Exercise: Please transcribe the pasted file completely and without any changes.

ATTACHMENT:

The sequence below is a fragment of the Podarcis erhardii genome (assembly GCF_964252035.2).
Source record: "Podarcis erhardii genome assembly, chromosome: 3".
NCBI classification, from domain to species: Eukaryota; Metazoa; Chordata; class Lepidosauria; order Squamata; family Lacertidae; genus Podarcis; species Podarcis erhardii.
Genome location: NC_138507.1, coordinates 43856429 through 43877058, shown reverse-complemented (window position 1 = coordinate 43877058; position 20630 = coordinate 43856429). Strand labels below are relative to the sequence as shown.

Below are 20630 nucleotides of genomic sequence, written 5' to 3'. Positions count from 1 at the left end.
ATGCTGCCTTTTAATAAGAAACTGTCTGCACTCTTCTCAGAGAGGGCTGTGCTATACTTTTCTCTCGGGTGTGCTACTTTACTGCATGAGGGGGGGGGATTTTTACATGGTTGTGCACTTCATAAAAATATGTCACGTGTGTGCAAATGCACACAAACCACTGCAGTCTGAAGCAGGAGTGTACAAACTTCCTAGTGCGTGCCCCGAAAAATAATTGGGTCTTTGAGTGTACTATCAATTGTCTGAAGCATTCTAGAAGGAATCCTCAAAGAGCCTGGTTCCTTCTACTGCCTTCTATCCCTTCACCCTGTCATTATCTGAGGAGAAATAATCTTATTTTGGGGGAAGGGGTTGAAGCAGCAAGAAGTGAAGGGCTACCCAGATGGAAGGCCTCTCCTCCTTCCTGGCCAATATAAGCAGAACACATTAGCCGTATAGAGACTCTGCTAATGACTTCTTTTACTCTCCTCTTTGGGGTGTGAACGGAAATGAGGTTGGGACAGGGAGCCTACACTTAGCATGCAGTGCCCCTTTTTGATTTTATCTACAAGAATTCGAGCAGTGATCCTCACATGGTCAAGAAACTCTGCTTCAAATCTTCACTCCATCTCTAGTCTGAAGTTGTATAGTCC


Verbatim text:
The sequence below is a fragment of the Podarcis erhardii genome (assembly GCF_964252035.2).
Source record: "Podarcis erhardii genome assembly, chromosome: 3".
NCBI classification, from domain to species: Eukaryota; Metazoa; Chordata; class Lepidosauria; order Squamata; family Lacertidae; genus Podarcis; species Podarcis erhardii.
Genome location: NC_138507.1, coordinates 43856429 through 43877058, shown reverse-complemented (window position 1 = coordinate 43877058; position 20630 = coordinate 43856429). Strand labels below are relative to the sequence as shown.

Below are 20630 nucleotides of genomic sequence, written 5' to 3'. Positions count from 1 at the left end.
ATGCTGCCTTTTAATAAGAAACTGTCTGCACTCTTCTCAGAGAGGGCTGTGCTATACTTTTCTCTCGGGTGTGCTACTTTACTGCATGAGGGGGGGGGATTTTTACATGGTTGTGCACTTCATAAAAATATGTCACGTGTGTGCAAATGCACACAAACCACTGCAGTCTGAAGCAGGAGTGTACAAACTTCCTAGTGCGTGCCCCGAAAAATAATTGGGTCTTTGAGTGTACTATCAATTGTCTGAAGCATTCTAGAAGGAATCCTCAAAGAGCCTGGTTCCTTCTACTGCCTTCTATCCCTTCACCCTGTCATTATCTGAGGAGAAATAATCTTATTTTGGGGGAAGGGGTTGAAGCAGCAAGAAGTGAAGGGCTACCCAGATGGAAGGCCTCTCCTCCTTCCTGGCCAATATAAGCAGAACACATTAGCCGTATAGAGACTCTGCTAATGACTTCTTTTACTCTCCTCTTTGGGGTGTGAACGGAAATGAGGTTGGGACAGGGAGCCTACACTTAGCATGCAGTGCCCCTTTTTGATTTTATCTACAAGAATTCGAGCAGTGATCCTCACATGGTCAAGAAACTCTGCTTCAAATCTTCACTCCATCTCTAGTCTGAAGTTGTATAGTCC